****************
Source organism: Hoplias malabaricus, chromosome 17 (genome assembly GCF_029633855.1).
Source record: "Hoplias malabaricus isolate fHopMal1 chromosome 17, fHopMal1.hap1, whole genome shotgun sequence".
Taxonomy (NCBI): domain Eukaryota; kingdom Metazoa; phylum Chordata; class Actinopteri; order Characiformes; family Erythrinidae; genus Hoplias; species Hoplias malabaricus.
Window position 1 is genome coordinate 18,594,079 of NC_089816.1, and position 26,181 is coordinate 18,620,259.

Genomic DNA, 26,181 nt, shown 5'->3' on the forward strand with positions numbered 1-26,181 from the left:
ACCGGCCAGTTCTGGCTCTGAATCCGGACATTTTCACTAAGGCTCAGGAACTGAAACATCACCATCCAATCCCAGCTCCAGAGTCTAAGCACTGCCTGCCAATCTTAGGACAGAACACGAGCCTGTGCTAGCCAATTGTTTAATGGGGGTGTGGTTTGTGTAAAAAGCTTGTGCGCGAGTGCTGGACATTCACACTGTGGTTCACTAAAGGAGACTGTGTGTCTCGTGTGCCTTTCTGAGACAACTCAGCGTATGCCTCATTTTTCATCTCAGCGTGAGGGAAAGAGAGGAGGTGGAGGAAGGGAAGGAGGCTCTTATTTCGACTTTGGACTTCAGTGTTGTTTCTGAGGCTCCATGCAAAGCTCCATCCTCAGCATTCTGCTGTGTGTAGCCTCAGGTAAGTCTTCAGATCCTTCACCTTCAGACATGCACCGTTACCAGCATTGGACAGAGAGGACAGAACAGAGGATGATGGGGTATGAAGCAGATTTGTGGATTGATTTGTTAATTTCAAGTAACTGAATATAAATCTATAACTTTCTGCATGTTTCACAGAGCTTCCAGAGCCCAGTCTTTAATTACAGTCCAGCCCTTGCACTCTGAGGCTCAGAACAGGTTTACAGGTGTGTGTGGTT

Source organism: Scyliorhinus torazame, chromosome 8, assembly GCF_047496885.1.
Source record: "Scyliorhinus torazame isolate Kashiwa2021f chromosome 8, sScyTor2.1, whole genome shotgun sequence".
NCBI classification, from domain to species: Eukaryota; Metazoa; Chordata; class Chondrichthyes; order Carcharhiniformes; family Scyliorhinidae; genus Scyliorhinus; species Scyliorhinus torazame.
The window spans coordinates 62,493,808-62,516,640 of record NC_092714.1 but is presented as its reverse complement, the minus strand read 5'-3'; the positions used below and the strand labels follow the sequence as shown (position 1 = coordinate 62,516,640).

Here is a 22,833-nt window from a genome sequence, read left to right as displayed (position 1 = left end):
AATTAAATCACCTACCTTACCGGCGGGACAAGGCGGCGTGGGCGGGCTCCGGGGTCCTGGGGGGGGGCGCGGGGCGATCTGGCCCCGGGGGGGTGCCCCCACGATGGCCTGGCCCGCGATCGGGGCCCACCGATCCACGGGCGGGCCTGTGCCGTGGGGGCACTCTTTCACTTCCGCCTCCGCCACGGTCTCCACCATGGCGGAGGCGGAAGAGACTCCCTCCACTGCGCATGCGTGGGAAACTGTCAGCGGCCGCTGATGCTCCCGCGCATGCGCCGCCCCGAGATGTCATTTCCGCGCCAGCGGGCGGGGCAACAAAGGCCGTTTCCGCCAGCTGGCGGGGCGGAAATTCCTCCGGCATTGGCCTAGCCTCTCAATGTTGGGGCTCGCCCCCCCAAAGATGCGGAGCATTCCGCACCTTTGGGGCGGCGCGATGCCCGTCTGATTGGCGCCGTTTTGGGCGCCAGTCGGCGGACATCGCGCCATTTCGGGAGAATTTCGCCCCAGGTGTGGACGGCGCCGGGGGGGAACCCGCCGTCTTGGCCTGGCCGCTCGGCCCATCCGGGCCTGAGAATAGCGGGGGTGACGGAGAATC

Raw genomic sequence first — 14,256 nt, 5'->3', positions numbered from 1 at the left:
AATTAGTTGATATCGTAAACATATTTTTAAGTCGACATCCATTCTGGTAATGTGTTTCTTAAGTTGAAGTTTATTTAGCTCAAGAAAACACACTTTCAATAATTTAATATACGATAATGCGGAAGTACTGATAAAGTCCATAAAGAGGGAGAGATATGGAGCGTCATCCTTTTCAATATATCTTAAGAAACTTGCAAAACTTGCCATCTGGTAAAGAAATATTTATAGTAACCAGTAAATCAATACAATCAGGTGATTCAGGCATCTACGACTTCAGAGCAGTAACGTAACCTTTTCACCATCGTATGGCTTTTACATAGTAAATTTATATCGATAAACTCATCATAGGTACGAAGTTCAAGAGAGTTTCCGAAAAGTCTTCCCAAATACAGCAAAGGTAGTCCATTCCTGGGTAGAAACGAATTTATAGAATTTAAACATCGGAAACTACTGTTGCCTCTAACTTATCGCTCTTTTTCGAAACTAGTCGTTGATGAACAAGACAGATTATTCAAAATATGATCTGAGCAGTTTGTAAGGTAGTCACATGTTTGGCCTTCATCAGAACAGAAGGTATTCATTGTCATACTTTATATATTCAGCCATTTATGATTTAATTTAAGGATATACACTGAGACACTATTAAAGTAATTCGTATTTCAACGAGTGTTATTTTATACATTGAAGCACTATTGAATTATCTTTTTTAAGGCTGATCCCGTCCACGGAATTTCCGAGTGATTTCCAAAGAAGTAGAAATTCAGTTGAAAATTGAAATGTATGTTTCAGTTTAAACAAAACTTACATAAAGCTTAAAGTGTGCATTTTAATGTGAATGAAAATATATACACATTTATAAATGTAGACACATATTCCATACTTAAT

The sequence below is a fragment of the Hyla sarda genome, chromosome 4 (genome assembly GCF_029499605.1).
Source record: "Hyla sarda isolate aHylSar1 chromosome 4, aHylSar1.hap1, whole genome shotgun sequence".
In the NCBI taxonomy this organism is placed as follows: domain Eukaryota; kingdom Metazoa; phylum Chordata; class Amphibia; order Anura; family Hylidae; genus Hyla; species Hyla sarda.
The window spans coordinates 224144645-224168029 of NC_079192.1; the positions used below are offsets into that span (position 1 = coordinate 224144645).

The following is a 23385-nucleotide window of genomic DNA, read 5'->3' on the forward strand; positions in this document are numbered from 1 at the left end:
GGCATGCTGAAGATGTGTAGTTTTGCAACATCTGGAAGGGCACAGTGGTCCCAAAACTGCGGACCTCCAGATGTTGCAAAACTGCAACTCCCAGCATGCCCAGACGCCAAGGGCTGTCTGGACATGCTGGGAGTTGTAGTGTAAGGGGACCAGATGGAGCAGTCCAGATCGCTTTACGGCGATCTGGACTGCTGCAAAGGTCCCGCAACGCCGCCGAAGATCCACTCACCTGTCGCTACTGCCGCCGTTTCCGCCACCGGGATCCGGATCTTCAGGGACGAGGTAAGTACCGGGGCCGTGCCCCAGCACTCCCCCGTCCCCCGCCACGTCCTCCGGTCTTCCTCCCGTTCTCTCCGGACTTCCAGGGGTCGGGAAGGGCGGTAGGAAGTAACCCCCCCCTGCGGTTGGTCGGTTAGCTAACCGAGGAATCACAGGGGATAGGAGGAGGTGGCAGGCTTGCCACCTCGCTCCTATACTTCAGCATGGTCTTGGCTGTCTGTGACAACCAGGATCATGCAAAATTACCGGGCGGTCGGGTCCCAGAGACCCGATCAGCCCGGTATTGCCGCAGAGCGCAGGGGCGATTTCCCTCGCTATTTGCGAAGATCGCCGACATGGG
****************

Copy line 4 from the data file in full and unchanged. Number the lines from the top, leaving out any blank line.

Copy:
Window position 1 is genome coordinate 18,594,079 of NC_089816.1, and position 26,181 is coordinate 18,620,259.